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Political Power Players Stake Out Hollywood

February 05, 1987|DAVID T. FRIENDLY | Times Staff Writer

When Sen. Bill Bradley (D-N.J.) hits Los Angeles next week, he'll be the first in a line of political power players courting show-business power players early and ardently.

About 500 A-list guests will gather for a $1,500-a-couple party hosted by Michael Eisner, chairman of Walt Disney Studios, and Michael Ovitz, head of the dominant Creative Artists Agency. Dustin Hoffman, The Times has learned, is scheduled as emcee and Whoopi Goldberg and others will entertain. The purpose of the affair is ostensibly to raise money for Bradley's 1990 senate race.

But party chatter doubtlessly will turn to presidential politics and Bradley's future. No wonder: The question surrounding the former Knick basketball star is not whether he will run for President, but when.

Later this year, powerful producer Jerry Weintraub ("The Karate Kid") says, "We'll do a big dinner" for Vice President George Bush, the man Weintraub is backing in 1988. "George has been a great team player and a great vice president," says Weintraub. "He has to remain loyal but he also has to assert himself and tell the people what he stands for. He is about to become his own man."

In April, department store heir and movie producer Ted Field ("Critical Condition," "Outrageous Fortune") will host a bash for Sen. Joseph Biden (D-Del.) at the Harold Lloyd estate. Biden has not officially declared his candidacy but should he announce before the party, the occasion will be used to raise funds, says Bob Burkett, public affairs liaison for Field.

With a full year before the New Hampshire primary, Hollywood's key movers and shakers--including stars, studio moguls and top producers--are gathering their troops and lending their formidable money-raising skills for the 1988 race. Says Weintraub, a veteran political insider: "It's clear the battle lines are being drawn."

Because of changes in federal political contribution laws and a heightened interest in politics, Hollywood's influence and participation in the election process has been steadily growing in the last 10 years. More and more stars have been stumping for candidates and the competition for their services is intense.

"There's some kind of implied credibility that comes with Hollywood dollars," says Seth Jacobson, a public affairs consultant who worked closely with Walter Mondale in 1984. "There is a fascinating connection here--politicians are enamored by Hollywood and Hollywood is enamored of politicians."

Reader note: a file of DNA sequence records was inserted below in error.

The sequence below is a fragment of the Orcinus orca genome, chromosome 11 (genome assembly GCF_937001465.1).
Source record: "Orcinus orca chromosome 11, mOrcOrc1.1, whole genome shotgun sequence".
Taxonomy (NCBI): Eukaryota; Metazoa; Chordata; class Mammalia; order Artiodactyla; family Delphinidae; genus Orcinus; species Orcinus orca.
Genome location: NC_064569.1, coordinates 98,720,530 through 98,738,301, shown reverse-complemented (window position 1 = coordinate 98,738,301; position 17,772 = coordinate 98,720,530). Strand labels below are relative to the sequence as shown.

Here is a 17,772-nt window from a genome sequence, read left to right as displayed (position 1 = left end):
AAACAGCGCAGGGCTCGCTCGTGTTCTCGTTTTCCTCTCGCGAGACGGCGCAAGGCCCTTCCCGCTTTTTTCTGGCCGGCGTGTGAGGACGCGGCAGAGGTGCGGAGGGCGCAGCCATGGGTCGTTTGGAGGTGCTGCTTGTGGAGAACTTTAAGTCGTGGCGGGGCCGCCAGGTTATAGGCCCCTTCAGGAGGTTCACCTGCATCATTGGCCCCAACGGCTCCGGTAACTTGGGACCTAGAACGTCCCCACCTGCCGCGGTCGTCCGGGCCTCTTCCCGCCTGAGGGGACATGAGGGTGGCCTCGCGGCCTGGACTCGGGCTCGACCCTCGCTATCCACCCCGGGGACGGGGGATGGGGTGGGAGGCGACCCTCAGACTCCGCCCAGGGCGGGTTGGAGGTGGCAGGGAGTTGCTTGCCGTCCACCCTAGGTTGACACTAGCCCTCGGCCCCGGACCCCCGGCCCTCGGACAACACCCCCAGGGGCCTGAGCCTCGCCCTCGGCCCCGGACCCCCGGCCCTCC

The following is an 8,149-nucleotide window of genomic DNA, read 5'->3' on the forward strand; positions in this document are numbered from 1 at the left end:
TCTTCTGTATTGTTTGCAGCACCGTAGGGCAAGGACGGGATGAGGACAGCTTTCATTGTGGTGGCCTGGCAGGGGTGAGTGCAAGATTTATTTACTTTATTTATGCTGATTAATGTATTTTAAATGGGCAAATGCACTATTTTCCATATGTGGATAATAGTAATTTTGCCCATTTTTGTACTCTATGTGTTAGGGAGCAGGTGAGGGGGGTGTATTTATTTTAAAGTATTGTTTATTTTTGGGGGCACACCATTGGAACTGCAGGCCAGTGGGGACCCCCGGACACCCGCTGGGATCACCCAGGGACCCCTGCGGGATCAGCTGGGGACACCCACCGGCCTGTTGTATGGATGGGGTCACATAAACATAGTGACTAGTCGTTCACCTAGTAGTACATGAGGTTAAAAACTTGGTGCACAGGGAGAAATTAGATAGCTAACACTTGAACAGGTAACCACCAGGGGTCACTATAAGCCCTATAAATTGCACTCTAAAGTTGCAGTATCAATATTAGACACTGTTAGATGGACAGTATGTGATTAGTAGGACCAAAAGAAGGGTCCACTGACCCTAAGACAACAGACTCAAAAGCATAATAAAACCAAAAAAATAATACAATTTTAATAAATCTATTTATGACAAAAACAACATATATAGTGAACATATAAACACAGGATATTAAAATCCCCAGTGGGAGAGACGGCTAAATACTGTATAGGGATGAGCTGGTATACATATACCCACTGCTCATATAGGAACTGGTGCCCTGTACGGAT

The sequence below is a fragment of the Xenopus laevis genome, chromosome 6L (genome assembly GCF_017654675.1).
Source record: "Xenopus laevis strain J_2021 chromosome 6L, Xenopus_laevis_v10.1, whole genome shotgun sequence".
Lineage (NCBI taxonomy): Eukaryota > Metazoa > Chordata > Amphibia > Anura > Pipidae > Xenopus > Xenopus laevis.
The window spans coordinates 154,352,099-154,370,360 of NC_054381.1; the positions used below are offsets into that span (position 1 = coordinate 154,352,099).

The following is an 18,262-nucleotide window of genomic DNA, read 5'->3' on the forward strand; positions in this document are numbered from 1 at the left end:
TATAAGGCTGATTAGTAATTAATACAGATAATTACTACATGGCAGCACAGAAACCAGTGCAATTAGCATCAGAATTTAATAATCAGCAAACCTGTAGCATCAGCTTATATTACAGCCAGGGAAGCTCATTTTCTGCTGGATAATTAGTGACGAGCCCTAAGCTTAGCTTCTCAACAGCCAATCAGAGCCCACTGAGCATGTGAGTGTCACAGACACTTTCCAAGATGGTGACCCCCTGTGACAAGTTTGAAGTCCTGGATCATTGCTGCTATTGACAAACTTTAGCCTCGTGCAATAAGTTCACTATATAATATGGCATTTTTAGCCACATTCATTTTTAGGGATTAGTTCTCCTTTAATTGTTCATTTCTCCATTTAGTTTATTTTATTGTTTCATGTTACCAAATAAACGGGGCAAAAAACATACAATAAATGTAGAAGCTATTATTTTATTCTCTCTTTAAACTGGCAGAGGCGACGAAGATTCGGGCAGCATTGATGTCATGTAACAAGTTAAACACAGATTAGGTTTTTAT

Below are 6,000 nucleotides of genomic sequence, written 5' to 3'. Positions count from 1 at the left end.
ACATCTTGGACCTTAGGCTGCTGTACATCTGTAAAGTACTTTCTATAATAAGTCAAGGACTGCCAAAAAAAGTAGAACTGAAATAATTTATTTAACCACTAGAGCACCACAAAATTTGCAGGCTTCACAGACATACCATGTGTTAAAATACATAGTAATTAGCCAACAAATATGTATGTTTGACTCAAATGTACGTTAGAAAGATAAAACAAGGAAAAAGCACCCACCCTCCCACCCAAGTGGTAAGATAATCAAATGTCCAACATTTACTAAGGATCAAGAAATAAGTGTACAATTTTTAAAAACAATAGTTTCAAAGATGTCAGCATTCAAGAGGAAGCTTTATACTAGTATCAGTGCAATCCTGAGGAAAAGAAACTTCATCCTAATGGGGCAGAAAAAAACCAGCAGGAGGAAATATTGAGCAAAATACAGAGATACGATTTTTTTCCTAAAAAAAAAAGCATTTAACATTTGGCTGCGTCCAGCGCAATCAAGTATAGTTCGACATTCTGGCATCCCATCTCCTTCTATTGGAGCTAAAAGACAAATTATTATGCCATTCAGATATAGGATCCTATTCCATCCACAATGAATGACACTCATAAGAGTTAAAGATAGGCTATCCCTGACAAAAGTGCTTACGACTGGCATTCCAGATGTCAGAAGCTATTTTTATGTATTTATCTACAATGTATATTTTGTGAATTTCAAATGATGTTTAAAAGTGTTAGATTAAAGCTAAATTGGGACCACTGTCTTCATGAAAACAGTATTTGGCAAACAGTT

Political activism, like the popularity of horror movies, seems to run in cycles. These days, with a lame-duck President and a number of critical legislative issues that could affect show business, politics is strongly in vogue, not just with the established players but also among Hollywood's under-35 yuppie set.

"Activism is on the rise," says Patricia Duff-Medavoy, a member of the Hollywood Women's Political Committee and wife of Mike Medavoy, executive vice president of Orion Pictures. "It's a grass-roots movement filtering up, as opposed to the celebrities starting it."

Still, to politicians, celebrity stumping can be an invaluable no-strings-attached fund-raising asset. After all, what can Gary Hart (who will declare April 13, according to insiders) do for a Hollywood movie star if elected? Most of these celebrities have larger constituencies than the candidates they are assisting.

"Los Angeles is the only place in America where the people attending fund-raisers are a bigger draw than the candidates being honored," wrote Ronald Brownstein, a political reporter for the National Journal in a recent piece for the New York Times Op-Ed page.

Actresses Donna Mills and Debra Winger repeatedly stumped for Hart in 1984 but the senator's major celebrity trump card is Warren Beatty. Beatty, who has been politically active in Hollywood for years, will back Hart again, the actor told The Times through a spokesman.

In addition, actress Jane Fonda and state Assemblyman Tom Hayden appeared at a recent Hart fund-raiser here and a spokesman said they endorse the candidate. Mike Medavoy, who has been a Hart fund-raiser in the past, refused an interview request, but insiders say he too is a Hart backer.

Producer Irwin Winkler (the "Rocky" films) is an old friend and longtime contributor to New York Gov. Mario Cuomo. "There is no campaign right now as far as I know," Winkler said in a telephone interview from Paris. "If and when he decides to seek the Democratic nomination, I'll be happy to do whatever I can because he is a very good man."

Winkler says the confluence of Hollywood and Washington powers is really nothing new. "Throughout the history of Hollywood, there has been a long tradition of political involvement," he says. "Part of it is the extension of the need for power which is part of the Hollywood mentality. What is more powerful than politics?"

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